View Full Version : Hi from NSW
15-11-2009, 11:18 AM
Hello, my name is Alice. I am s stay at home mother of three small children(i.e domestic goddess).This is the third season we have been in our own home and the third year I have grown my families vegetables. This last few months I have started reading up on permaculture, slowly as I dont get much reading time, andit feels like the way I think we should head in the future. I already tried to companion plant and had things spread out not planted in rows though this was due to space restrictions and large established plants than anything else. I had already noticed myself things like an overabundance of certain pests when alot of same things were planted together. I was already not using chemicals, I mean I feed this stuff to my kids I dont want poison on it.For many years I have wanted to own a larger bit of land and work towards becoming more self sufficient, I love the ideals of a permaculture farm and I amhoping to use this time in my ,little yard as a practice and beginning while we aim towards bigger things. This year about half my seeds came from my own seed save and me and the kids have recently built a worm farm(poor little worms get a bit to much attention). So we are on the beginning of this part of our journey. I feel very nervous of an uncertain future for my childrren and I think I owe it to them to try and learn and teach as much as I can, for us to be a family that doesnt need to rely on only the food? and lifestyle that advertisers try to sell us everywhere we look. Thats about it for now.
15-11-2009, 05:43 PM
Hello Alice and welcome to the forum.
May I say at the outset that you can produce a heap of your food in a backyard with a proper plan.
It makes no sense, does it, to put poisons on stuff you intend to eat. You have a lovely vision of where you and your family is heading and I wish you well. Please stay in touch and let us all know how things develop.
15-11-2009, 06:57 PM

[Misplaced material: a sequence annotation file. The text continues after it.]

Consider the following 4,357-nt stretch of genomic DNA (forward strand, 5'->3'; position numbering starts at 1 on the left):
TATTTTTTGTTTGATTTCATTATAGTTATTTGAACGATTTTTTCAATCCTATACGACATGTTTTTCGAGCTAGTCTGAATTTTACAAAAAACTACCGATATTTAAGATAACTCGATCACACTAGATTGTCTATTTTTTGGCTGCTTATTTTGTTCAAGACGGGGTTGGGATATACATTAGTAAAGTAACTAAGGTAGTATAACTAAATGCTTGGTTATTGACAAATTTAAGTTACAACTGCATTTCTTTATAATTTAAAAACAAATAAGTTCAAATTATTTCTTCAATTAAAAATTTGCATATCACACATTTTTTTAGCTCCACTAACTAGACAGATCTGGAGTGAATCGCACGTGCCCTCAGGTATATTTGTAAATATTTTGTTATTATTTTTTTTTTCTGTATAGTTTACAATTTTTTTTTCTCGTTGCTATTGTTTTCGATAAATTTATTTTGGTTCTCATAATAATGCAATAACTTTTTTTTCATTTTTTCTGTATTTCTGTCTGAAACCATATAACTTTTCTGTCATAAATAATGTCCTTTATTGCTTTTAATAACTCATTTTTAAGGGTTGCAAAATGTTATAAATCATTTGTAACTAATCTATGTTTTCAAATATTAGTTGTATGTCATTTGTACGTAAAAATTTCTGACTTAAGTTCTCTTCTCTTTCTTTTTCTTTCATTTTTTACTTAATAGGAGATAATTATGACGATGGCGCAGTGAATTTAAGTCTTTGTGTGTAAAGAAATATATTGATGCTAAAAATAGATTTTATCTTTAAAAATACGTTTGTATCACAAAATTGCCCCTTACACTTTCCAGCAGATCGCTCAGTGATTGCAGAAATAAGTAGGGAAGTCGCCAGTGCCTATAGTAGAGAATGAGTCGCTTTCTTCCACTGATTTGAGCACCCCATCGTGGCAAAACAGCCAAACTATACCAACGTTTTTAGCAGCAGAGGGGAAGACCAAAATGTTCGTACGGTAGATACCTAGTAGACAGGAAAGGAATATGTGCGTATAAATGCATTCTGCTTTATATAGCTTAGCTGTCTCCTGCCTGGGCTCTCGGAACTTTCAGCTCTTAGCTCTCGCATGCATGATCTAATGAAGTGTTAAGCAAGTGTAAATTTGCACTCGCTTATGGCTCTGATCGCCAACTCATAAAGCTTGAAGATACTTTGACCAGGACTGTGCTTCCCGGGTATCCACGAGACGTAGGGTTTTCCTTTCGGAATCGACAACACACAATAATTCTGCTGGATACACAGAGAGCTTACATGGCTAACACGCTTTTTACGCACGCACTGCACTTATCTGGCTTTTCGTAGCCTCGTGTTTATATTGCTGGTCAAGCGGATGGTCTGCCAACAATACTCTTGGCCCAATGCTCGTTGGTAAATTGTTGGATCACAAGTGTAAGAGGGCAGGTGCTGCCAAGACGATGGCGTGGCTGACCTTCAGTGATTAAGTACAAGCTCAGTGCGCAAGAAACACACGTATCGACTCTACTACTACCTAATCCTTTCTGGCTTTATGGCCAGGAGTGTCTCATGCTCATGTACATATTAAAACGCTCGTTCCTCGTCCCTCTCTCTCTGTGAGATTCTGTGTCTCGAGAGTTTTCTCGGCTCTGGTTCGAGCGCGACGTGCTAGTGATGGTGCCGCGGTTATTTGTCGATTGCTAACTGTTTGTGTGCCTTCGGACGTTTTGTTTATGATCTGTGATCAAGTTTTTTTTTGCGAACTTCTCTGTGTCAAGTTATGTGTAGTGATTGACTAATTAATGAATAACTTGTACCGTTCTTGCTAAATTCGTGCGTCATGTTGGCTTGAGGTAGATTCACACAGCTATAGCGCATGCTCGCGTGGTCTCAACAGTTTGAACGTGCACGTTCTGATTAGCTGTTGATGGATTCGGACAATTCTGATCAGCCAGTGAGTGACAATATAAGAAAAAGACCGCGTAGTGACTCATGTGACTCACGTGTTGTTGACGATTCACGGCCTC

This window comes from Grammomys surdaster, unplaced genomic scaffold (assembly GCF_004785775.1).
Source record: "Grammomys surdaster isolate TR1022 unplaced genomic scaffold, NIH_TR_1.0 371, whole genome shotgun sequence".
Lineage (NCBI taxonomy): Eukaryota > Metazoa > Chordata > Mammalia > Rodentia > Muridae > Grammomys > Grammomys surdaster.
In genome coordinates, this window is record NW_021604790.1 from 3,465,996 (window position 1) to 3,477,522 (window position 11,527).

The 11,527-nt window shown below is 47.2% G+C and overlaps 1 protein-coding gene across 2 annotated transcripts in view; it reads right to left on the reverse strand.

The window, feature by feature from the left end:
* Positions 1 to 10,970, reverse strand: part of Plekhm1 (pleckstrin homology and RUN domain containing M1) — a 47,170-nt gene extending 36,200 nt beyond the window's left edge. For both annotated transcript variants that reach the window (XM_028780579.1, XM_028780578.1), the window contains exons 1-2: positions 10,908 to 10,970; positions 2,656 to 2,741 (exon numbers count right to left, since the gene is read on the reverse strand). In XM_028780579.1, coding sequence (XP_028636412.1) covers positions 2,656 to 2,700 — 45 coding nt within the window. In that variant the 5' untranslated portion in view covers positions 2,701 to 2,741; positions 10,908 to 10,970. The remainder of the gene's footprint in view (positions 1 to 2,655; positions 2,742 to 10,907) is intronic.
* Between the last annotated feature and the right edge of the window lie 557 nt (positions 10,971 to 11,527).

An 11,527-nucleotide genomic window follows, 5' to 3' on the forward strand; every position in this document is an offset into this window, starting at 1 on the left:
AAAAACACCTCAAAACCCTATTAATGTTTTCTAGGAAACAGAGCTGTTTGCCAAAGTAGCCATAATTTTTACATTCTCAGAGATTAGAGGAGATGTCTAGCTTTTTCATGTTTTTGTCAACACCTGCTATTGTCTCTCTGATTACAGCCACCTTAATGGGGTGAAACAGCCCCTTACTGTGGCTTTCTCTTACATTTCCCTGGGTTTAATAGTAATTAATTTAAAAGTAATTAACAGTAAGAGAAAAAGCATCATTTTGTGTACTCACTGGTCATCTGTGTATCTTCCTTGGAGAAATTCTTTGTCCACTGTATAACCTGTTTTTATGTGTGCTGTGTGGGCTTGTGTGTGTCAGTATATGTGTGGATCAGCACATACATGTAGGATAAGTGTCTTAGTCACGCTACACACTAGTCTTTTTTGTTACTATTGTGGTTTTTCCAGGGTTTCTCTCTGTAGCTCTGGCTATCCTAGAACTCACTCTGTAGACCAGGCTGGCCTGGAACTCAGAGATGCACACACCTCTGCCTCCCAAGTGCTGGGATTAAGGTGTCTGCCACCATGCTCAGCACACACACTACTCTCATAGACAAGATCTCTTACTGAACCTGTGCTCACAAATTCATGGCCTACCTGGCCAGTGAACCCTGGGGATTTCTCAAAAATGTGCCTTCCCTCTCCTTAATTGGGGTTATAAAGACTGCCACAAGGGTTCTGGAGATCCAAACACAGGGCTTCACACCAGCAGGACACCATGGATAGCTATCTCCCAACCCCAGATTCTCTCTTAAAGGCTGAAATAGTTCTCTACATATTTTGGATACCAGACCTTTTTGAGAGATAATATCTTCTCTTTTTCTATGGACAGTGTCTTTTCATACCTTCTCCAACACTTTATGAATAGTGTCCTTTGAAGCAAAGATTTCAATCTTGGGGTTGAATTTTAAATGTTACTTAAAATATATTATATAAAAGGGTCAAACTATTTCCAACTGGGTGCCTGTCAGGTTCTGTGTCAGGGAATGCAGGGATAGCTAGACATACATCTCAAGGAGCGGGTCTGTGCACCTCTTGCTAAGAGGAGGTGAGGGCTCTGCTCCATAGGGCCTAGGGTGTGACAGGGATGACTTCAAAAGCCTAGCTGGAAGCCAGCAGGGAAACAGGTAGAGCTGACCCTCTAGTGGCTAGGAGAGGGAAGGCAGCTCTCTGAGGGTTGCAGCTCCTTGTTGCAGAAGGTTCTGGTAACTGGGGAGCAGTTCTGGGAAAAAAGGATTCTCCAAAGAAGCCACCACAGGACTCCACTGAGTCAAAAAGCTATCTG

Thank you, I have seen some of the food gardens on shows like Vasilli and Costa the amount is amazing. The garden we have has a lot of old giant camelias, a huge magnolia and a few other large trees on a fairly average but stangely shaped block. We want to keep these trees as we hope this house is a stepping stone for us and they add so much appeal to the property. (My kids are huge/loud and our house is tiny my sanity could rest on a bit more room to move in a few years.) The problem I am finding is there are so many roots everywhere. If I build up the soil higher it will beup the trunks of the trees. I rake all the mulch up and put it on, blood n bone, choo poo, seasol,compost, every so often manure but I think the trees steal it all. They hardly flowered first year we were here but this year two seasons on they all bloomed like crazy. The soil seems poor at the moment I guess I will have to factor extra fertilizer etc to cover the humungo trees. I am happy to have come across this site, its just the right time of year.
16-11-2009, 03:38 AM
Hi Alice/Domestic Godess
Welcome to the PDF
Yep. food can be produced anywhere, if you have heaps of water and no snails caterpillars, grasshoppers, bush turkeys, possums dogs, fungi, insects etc.
But it is fun trying! and you do keep your vitamin D levels up and maintain a contact with the "real" world.
Lots here who would be happy to help with advice.
Hi Alice and welcome
All i can say is teaching kids to garden without chemicals would have to be the greatest thing, not only for them but also for earth. organic's & pemie should be on every school cariculum as far as i'm concered.
good luck and happy gardening.
04-12-2009, 01:42 PM
G'day and a belated welcome to the forum
Sounds like you have some great things going at your place; and you're right it is really good to get started on a small area to gain experience for something bigger down the track.
I am in suburbia, and it is great to have a garden oasis to enjoy and eat.
keep us posted how you go
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